This is a book that makes some pretty extravagant claims about its own importance and its revolutionary approach to the history of fairy tales. Most of its assertions are not new, but more disturbingly, not documented or supported. Even where they seem fairly innocuous or making a point (about the origins of some tales in Italian tellings, or the importance of Italian retellings shaping the history) it doesn't really seem like assertions that were absent from earlier historians, such as Jack Zipes. But this book attacks him repeatedly without providing any evidence. I think she similarly treats Warner and Tatar, but the writer she apparently has missed is Graham Anderson, in FAIRY TALE IN THE ANCIENT WORLD, which totally undermines most of her assertions. Having said that, I wasn't totally sorry to have read this, and some of it was interesting in questioning some common assumptions about orality and written stories, and reminded me of the importance of some of the points perhaps insufficiently discussed in some other writers, but even in these cases, I kept expecting her to lay out some of the reasons for some assertions that seemed uncontroversial, and that never came. Disappointing.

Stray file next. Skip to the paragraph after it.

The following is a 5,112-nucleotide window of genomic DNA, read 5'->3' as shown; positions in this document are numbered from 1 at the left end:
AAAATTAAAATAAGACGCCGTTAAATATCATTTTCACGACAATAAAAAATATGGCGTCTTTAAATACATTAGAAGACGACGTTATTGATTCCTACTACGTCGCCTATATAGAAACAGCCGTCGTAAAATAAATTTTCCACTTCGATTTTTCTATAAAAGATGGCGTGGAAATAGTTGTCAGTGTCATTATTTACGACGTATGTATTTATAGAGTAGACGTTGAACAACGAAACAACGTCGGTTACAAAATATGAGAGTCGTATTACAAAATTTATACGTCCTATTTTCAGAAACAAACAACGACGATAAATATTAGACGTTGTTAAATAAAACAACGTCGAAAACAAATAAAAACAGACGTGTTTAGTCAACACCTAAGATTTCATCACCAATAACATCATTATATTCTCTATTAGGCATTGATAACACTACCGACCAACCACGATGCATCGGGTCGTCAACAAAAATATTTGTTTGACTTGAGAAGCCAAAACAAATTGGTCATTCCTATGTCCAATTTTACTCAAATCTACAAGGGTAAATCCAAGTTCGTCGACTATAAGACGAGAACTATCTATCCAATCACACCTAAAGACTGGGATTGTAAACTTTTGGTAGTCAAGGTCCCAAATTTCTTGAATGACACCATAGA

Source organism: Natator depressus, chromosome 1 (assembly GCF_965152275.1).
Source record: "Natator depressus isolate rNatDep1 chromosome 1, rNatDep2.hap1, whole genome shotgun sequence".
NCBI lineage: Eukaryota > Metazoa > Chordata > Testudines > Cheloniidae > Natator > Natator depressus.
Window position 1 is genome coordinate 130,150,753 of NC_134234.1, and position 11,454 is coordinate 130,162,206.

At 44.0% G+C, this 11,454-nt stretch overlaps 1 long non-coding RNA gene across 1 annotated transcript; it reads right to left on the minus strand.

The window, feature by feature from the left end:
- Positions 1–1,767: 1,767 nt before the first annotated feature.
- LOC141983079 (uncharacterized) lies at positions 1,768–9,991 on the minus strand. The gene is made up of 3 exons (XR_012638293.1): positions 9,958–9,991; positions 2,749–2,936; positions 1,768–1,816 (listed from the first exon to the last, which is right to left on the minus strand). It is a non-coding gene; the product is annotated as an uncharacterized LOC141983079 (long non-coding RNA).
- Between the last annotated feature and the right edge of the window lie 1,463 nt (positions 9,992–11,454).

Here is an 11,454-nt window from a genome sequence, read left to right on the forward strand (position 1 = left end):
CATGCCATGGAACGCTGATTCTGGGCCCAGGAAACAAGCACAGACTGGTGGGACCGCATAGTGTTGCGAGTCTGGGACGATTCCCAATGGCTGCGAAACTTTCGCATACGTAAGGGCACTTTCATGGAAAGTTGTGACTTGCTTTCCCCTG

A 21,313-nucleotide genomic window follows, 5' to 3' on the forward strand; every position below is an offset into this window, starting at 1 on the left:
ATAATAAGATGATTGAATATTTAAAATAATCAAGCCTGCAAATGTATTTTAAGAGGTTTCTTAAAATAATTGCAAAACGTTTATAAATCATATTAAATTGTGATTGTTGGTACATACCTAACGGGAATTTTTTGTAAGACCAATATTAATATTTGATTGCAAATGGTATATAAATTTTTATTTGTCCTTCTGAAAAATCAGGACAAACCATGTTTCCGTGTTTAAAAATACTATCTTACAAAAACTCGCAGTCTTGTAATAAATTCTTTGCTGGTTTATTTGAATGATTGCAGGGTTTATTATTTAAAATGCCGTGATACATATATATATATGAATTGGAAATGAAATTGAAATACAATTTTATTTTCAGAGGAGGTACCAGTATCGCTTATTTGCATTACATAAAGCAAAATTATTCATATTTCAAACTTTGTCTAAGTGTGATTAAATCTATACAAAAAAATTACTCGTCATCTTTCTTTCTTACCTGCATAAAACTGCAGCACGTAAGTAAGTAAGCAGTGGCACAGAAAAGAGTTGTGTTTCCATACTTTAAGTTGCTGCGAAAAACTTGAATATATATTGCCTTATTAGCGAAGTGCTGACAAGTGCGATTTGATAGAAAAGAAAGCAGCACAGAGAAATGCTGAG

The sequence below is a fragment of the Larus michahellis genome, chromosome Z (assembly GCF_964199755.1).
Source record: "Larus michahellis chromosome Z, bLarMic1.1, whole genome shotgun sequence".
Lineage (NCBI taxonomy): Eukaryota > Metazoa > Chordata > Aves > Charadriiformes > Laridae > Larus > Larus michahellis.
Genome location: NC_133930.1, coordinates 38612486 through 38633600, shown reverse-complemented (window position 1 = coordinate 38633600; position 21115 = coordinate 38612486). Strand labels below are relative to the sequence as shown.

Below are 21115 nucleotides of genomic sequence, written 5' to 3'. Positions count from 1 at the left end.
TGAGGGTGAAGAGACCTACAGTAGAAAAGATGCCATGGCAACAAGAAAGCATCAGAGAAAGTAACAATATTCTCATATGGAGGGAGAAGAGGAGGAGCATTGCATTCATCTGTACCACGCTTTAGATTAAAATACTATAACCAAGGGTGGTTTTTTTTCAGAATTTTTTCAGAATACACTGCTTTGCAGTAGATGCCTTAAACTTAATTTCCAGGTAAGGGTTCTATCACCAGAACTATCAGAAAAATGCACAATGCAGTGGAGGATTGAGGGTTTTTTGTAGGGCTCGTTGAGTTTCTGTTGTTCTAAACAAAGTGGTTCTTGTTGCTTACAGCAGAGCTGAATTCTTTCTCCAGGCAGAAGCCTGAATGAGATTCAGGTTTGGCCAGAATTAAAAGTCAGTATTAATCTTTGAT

5.0 out of 5 stars L. Mark Taylor (Kingston, Jamaica) 10 Jun 2014
By L. Mark Taylor - Published on Amazon.com
This is a wonderful book and unlike the first reviewer I enjoyed it tremendously. The points made are factual and supported by scholarship. Indeed, most writers on fairy and folk tales (including Maria Tatar and Jack Zipes) agree with the points she makes all the way up to the final conclusion, which is that they were not oral tales initially, but written ones which got passed on in a number of ways. This is a point which is really almost unprovable, as many have echoes going back to ancient antiquity, and in written form.
I am a layman who has enjoyed the tales in many forms since childhood, many decades ago, and now enjoy the writings of the experts, - the Opies, Bettelheim, Tatar, Zipes, and now Bottigheimer on the question of origins and meanings and find them all interesting.
Should other readers share this sense of wonder I entreat you to purchase this book, read it, and leave yourself open to further discovery. It does no harm whatsoever to the tales themselves and only proves how creative mankind is and how flexible and magical these tales really are.